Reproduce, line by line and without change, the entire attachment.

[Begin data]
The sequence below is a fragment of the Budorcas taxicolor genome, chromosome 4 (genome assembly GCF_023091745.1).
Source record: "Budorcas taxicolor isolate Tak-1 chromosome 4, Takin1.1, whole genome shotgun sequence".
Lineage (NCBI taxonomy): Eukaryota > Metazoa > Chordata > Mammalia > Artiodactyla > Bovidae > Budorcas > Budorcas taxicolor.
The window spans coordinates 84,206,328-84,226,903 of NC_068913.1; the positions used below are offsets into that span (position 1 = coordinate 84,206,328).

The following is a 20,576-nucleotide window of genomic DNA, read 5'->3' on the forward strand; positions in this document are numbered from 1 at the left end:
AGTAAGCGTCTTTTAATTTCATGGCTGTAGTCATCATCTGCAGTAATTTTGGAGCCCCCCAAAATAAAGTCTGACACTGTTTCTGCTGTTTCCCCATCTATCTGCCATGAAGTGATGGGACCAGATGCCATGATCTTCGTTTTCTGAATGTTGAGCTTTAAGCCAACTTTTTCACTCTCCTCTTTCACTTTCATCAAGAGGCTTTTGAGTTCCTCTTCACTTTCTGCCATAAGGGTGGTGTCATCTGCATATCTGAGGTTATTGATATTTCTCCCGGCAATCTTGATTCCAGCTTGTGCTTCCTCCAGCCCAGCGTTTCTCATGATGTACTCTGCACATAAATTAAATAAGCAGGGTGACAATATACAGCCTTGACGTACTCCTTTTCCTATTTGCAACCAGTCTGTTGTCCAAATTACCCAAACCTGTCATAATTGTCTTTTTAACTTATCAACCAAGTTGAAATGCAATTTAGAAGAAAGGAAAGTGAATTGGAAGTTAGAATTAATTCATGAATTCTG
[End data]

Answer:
The sequence below is a fragment of the Budorcas taxicolor genome, chromosome 4 (genome assembly GCF_023091745.1).
Source record: "Budorcas taxicolor isolate Tak-1 chromosome 4, Takin1.1, whole genome shotgun sequence".
Lineage (NCBI taxonomy): Eukaryota > Metazoa > Chordata > Mammalia > Artiodactyla > Bovidae > Budorcas > Budorcas taxicolor.
The window spans coordinates 84,206,328-84,226,903 of NC_068913.1; the positions used below are offsets into that span (position 1 = coordinate 84,206,328).

The following is a 20,576-nucleotide window of genomic DNA, read 5'->3' on the forward strand; positions in this document are numbered from 1 at the left end:
AGTAAGCGTCTTTTAATTTCATGGCTGTAGTCATCATCTGCAGTAATTTTGGAGCCCCCCAAAATAAAGTCTGACACTGTTTCTGCTGTTTCCCCATCTATCTGCCATGAAGTGATGGGACCAGATGCCATGATCTTCGTTTTCTGAATGTTGAGCTTTAAGCCAACTTTTTCACTCTCCTCTTTCACTTTCATCAAGAGGCTTTTGAGTTCCTCTTCACTTTCTGCCATAAGGGTGGTGTCATCTGCATATCTGAGGTTATTGATATTTCTCCCGGCAATCTTGATTCCAGCTTGTGCTTCCTCCAGCCCAGCGTTTCTCATGATGTACTCTGCACATAAATTAAATAAGCAGGGTGACAATATACAGCCTTGACGTACTCCTTTTCCTATTTGCAACCAGTCTGTTGTCCAAATTACCCAAACCTGTCATAATTGTCTTTTTAACTTATCAACCAAGTTGAAATGCAATTTAGAAGAAAGGAAAGTGAATTGGAAGTTAGAATTAATTCATGAATTCTG